Henry Chu’s Sept. 27 article about the Temple Mount is yet another example of the Los Angeles Times' sloppy reporting and non-responsiveness to readers’ feedback concerning factual errors (“Faith and Rage Intersect at Jerusalem Holy Site”). It contains several factual problems. On the other hand, there are also some positive aspects in the coverage.
Errors and Oversights
Chu reports that the Temple Mount is Islam’s “third-holiest site, behind only Mecca and Medina in Saudi Arabia.” In contrast, nowhere in the article does he mention that the site is Judaism’s holiest. (On Sept. 13, Henry Chu misidentified the Western Wall as the holiest site in Judaism (“Ousting Arafat Fraught with Risk for Israel”). At the time, CAMERA sent Readers Representative Jamie Gold information regarding the Temple Mount's paramount sacred status in Judaism.) Chu does note that the site contains “the Holy of Holies, the temple’s inner sanctum, where the divine presence is said to have dwelt.” But he does not spell out that the spot is Judaism's holiest site, a major oversight in an in-depth article on this highly controversial and politicized subject.
Chu reports: “. . . Israeli authorities routinely ban Palestinian men younger than 40 or from the West Bank from attending Friday prayers on the site.” However, it is not until 12 paragraphs later that Chu provides the context that Palestinians on the Mount sometimes lob rocks at Jewish worshipers below at the Western Wall.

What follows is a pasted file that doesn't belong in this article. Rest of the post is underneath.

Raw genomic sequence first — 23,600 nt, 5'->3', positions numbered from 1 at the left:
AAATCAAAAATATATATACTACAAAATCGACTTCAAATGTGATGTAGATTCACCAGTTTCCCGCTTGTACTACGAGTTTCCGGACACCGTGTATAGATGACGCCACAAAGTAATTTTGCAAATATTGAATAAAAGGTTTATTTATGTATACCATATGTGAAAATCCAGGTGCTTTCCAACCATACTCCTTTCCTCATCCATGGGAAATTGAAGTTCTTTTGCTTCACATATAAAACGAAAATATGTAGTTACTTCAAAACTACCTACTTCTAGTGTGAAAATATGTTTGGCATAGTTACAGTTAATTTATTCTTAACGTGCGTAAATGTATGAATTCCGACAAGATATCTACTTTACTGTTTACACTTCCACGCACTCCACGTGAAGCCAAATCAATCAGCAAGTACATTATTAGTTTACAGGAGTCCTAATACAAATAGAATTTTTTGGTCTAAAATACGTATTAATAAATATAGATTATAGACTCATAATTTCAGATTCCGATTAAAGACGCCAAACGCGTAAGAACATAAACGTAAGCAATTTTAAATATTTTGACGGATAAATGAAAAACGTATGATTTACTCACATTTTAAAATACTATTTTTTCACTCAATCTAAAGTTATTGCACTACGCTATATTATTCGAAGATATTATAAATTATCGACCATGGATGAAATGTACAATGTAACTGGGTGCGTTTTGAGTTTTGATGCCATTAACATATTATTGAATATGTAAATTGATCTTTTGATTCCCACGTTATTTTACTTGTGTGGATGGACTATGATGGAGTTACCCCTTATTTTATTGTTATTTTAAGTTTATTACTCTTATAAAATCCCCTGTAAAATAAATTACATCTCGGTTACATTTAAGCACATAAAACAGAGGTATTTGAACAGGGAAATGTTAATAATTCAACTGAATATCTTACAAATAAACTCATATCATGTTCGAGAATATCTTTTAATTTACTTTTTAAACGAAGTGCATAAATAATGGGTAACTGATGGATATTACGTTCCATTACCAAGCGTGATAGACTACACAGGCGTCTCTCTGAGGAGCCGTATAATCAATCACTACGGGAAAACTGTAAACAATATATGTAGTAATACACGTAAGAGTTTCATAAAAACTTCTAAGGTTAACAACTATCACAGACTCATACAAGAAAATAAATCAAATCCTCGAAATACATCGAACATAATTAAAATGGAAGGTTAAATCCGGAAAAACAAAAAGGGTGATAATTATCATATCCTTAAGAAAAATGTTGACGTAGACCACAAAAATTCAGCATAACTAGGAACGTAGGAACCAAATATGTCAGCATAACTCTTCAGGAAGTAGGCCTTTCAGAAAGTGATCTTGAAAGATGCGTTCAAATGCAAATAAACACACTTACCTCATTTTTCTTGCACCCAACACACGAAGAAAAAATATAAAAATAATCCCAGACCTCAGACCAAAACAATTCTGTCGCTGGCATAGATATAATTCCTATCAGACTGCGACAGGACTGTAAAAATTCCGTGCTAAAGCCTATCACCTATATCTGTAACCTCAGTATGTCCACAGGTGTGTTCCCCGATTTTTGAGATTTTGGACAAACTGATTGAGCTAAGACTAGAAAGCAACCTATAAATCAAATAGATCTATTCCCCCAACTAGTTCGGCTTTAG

The reporter rehashes the typically distorted take on how the Intifada started, blaming Ariel Sharon: “Three years ago Sunday, then-opposition leader Ariel Sharon paid a visit to the mount to assert Israeli claims to all of Jerusalem. The visit sparked riots that eventually coalesced into the ongoing Palestinian uprising. . . ” This position has been publicly repudiated by Palestinian leaders. PA Communications Minister Imad Faluji, for example, addressing a rally at the Ein Hilwe refugee camp in South Lebanon, stated that the new intifada had been in the planning for months:
Whoever thinks that the intifada broke out because of the despised Sharon's visit to the Al-Aqsa Mosque, is wrong, even if this visit was the straw that broke the back of the Palestinian people. This intifada was planned in advance, ever since President Arafat's return from the Camp David negotiations, where he turned the table upside down on President Clinton... [Arafat] rejected the American terms and he did it in the heart of the US (MEMRI, Special Dispatch No. 194 - PA, March 9, 2001; emphasis added).
A similar assertion was made by senior Palestinian leader Marwan Barghouti, who told an interviewer that: “The explosion would have happened anyway. It was necessary in order to protect Palestinian rights. But Sharon provided a good excuse. He is a hated man” (New Yorker, Jan. 29, 2001).
While Chu is quick to point out that Sharon, a prominent Israeli figure, sought to “assert Israeli claims to all of Jerusalem,” he covers up the fact that Palestinian leaders deny the historical presence of the First and Second Temples in Jerusalem. He whitewashes the role of the Palestinian Authority in promoting this falsehood with his use of the unclear “some Palestinians.”: “Many Israelis have been offended by claims by some Palestinians that the Jewish temples never stood on the site.” According to Dennis Ross, who was on President Clinton's negotiation team during the summer 2000 Camp David talks, Arafat “did offer one new idea, which was that the Temple didn’t exist in Jerusalem, that it was in Nablus” (Jerusalem Post, May 15, 2002).